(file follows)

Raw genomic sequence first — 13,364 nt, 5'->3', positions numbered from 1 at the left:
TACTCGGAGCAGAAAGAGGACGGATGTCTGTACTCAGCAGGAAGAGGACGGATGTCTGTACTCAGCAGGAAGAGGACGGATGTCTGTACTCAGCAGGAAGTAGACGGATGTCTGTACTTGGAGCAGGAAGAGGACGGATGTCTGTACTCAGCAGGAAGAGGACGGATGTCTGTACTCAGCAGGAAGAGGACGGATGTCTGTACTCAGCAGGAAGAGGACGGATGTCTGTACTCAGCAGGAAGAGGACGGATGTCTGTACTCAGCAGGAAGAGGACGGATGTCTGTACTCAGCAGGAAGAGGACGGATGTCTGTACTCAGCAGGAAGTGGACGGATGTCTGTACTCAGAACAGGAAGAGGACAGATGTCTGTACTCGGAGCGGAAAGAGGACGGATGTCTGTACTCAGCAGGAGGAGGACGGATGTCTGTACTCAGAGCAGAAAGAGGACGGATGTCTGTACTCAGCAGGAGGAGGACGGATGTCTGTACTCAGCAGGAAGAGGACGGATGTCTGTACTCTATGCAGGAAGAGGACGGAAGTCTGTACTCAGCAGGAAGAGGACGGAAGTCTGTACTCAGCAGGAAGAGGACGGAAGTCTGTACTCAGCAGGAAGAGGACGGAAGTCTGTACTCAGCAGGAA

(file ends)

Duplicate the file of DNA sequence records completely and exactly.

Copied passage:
Raw genomic sequence first — 13,364 nt, 5'->3', positions numbered from 1 at the left:
TACTCGGAGCAGAAAGAGGACGGATGTCTGTACTCAGCAGGAAGAGGACGGATGTCTGTACTCAGCAGGAAGAGGACGGATGTCTGTACTCAGCAGGAAGTAGACGGATGTCTGTACTTGGAGCAGGAAGAGGACGGATGTCTGTACTCAGCAGGAAGAGGACGGATGTCTGTACTCAGCAGGAAGAGGACGGATGTCTGTACTCAGCAGGAAGAGGACGGATGTCTGTACTCAGCAGGAAGAGGACGGATGTCTGTACTCAGCAGGAAGAGGACGGATGTCTGTACTCAGCAGGAAGAGGACGGATGTCTGTACTCAGCAGGAAGTGGACGGATGTCTGTACTCAGAACAGGAAGAGGACAGATGTCTGTACTCGGAGCGGAAAGAGGACGGATGTCTGTACTCAGCAGGAGGAGGACGGATGTCTGTACTCAGAGCAGAAAGAGGACGGATGTCTGTACTCAGCAGGAGGAGGACGGATGTCTGTACTCAGCAGGAAGAGGACGGATGTCTGTACTCTATGCAGGAAGAGGACGGAAGTCTGTACTCAGCAGGAAGAGGACGGAAGTCTGTACTCAGCAGGAAGAGGACGGAAGTCTGTACTCAGCAGGAAGAGGACGGAAGTCTGTACTCAGCAGGAA